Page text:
For profiles of the candidates and other coverage of the Senate 42 Democratic primary battle, go to post andcourier.com/senate-42.
From 7 a.m. to 7 p.m. Tuesday at the same places used for the Aug. 13 primary (and last November’s general election. Polling places also may be found at postandcourier.com/senate42-polling).
The state’s new Voter ID requirements will be in effect, so voters should bring either: a driver’s license or ID card issued by S.C. Department of Motor Vehicles; a state voter registration card with a photo; a federal military ID or a U.S. passport.
Those who do not have an ID may vote but first must sign a form stating why they could not get one.
This Senate district was redrawn two years ago and stretches from some of West Ashley’s oldest neighborhoods to parts of downtown Charleston and up through North Charleston.
To find out if you’re in District 42 and eligible to vote Tuesday, go to scvotes.org and click on the “Voters” and “Check your voter registration” tabs.
In-person absentee voting will end at 5 p.m. Monday at the Charleston County Board of Elections and Voter Registration Office at 4367 Headquarters Road, North Charleston. All other absentee ballots must arrive in that office by 7 p.m. Tuesday.
Charleston lawyer Marlon Kimpson has a 55-45 lead over former Charleston Charleston City COuncilman Maurice Washington in their runoff for the District 42 Senate seat once held by Robert Ford.
The polls closed at 7 p.m. after a day of light voting.
Both Kimpson and Washington emerged as the top vote getters in the six-way Aug. 13 primary.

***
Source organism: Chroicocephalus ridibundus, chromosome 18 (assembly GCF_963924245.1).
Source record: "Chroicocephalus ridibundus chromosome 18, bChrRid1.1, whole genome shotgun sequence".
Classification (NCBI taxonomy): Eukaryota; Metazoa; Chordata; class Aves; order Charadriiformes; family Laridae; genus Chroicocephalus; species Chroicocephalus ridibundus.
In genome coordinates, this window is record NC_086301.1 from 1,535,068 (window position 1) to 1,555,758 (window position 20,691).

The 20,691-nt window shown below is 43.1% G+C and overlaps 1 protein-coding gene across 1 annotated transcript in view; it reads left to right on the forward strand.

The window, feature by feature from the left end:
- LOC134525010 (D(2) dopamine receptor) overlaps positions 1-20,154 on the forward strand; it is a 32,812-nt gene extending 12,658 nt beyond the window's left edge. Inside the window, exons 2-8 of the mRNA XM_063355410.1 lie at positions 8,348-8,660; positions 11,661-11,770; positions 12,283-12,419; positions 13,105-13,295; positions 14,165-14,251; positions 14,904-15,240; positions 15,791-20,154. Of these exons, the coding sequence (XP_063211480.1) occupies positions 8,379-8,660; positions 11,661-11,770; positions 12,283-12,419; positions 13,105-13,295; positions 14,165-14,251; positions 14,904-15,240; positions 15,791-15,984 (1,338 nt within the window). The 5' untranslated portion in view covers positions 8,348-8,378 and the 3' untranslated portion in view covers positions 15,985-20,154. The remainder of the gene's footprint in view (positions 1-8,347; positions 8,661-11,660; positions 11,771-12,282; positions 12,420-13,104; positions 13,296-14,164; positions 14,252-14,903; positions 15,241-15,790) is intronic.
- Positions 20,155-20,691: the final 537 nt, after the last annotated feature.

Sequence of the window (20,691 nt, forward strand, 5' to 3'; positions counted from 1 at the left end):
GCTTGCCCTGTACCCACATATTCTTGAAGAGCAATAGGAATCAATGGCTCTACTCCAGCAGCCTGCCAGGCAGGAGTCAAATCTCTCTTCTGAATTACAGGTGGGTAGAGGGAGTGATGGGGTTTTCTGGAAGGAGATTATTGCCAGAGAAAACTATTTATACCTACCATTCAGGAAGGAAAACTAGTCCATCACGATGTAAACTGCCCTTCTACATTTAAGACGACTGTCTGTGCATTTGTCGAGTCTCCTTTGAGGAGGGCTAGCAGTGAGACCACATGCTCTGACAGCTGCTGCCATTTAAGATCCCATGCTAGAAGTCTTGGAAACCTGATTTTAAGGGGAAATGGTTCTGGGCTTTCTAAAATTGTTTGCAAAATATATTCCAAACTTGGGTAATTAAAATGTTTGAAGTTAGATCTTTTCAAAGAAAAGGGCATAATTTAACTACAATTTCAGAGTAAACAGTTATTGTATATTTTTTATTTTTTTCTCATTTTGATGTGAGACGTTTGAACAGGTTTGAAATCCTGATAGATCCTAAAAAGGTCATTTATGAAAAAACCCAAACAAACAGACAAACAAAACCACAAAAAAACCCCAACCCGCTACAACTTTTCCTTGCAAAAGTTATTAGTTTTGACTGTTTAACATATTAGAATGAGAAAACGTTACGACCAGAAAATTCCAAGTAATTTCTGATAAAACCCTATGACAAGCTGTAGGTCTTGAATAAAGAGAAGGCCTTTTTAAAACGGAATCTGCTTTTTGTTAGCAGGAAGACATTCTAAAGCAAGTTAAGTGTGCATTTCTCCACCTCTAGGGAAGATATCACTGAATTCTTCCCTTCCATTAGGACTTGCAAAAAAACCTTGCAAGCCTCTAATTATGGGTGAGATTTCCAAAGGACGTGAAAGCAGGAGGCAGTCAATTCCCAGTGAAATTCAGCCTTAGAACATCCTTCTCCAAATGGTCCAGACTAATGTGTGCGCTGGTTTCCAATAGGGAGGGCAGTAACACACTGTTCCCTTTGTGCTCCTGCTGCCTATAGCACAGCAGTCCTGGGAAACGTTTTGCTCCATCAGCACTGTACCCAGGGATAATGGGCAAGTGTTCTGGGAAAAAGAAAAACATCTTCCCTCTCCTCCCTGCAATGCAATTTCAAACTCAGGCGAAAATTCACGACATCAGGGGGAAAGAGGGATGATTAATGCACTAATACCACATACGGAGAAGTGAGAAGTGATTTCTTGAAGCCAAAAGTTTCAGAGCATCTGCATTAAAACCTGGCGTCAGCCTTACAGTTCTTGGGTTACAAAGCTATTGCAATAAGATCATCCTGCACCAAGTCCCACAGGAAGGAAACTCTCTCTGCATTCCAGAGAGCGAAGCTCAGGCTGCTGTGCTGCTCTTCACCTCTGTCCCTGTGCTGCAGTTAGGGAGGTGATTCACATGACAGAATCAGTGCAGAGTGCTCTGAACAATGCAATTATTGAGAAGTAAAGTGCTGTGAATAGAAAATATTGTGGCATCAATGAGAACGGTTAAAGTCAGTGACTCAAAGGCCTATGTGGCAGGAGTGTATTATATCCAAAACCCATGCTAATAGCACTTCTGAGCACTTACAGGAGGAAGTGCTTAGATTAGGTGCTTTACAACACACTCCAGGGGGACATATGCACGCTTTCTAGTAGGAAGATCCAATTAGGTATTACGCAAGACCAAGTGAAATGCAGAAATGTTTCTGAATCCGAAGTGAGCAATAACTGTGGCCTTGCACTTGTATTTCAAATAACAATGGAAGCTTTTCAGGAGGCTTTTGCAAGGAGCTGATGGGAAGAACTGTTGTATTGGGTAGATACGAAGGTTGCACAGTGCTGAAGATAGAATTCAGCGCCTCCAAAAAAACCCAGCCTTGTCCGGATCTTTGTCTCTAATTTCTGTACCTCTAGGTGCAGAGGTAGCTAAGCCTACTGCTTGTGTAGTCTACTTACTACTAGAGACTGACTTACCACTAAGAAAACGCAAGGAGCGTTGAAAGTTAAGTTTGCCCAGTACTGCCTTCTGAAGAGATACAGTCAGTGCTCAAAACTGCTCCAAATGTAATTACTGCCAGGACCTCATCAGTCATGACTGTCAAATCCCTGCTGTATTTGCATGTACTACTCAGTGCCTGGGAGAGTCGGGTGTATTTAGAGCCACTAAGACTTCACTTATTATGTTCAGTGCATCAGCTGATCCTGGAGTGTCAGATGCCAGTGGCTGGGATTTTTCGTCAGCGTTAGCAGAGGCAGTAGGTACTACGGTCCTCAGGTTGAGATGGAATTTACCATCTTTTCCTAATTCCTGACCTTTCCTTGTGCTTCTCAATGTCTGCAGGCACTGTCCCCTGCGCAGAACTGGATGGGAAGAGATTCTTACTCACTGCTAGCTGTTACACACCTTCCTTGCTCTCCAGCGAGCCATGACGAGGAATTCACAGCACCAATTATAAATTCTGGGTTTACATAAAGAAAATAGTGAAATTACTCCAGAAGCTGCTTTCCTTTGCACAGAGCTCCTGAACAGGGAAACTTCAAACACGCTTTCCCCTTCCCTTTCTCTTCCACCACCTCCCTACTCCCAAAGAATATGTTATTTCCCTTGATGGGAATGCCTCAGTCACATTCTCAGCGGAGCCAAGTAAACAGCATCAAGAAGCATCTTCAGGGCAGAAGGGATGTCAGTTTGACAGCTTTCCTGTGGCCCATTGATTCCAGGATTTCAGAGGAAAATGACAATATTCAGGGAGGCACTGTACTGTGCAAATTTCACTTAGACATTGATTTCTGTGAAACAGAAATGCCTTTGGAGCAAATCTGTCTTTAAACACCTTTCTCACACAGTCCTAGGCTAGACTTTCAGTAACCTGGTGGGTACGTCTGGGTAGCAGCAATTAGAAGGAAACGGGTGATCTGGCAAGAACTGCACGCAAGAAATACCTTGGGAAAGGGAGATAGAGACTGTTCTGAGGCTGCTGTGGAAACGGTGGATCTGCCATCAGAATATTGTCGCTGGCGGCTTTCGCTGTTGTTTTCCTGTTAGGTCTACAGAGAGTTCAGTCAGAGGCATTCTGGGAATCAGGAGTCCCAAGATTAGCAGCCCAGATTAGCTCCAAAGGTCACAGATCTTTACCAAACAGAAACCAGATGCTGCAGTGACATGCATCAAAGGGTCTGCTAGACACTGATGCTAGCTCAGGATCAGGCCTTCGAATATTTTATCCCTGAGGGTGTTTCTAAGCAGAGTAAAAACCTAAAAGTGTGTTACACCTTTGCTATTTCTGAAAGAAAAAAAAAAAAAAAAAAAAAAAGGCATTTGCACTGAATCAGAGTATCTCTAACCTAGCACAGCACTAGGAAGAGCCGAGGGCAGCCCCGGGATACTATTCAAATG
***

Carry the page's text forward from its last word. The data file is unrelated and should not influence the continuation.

Their brief campaigns have centered on who is best for the district politically: Kimpson, a former state Democratic party official who has the backing of most local Democrats, or Washington, a political figure who has run as a Republican and a Democrat and prides himself on working both sides of the aisle?
Kimpson, a former first vice chairman of the state Democratic Party and former chairman of the State Election Commission, not only has raised far more money than other candidates, but he also won 44 percent of the vote on Aug. 13.
Washington, who received 22 percent on Aug. 13, acknowledged that he had an uphill fight to close that gap, but said Tuesday is a brand new race. He ran closer in absentee voting, trailing Kimpson by 296-350. The other precincts will be added in soon.
Ford resigned in May, as his fellow Senators found that he had violated state ethics laws. Ford said his health was not well enough to fight on, but he has been among Washington’s most prominent backers. Other Democratic lawmakers have lined up behind Kimpson.
Tuesday’s Democratic winner will be the favorite to win the Oct. 1 special election, because the district is solid Democratic turf. About 63 percent of its voters are African American.
The winner will go up against Republican Billy Shuman, a real estate agent, and Libertarian candidate Alex Thornton, a photographer, in the special election.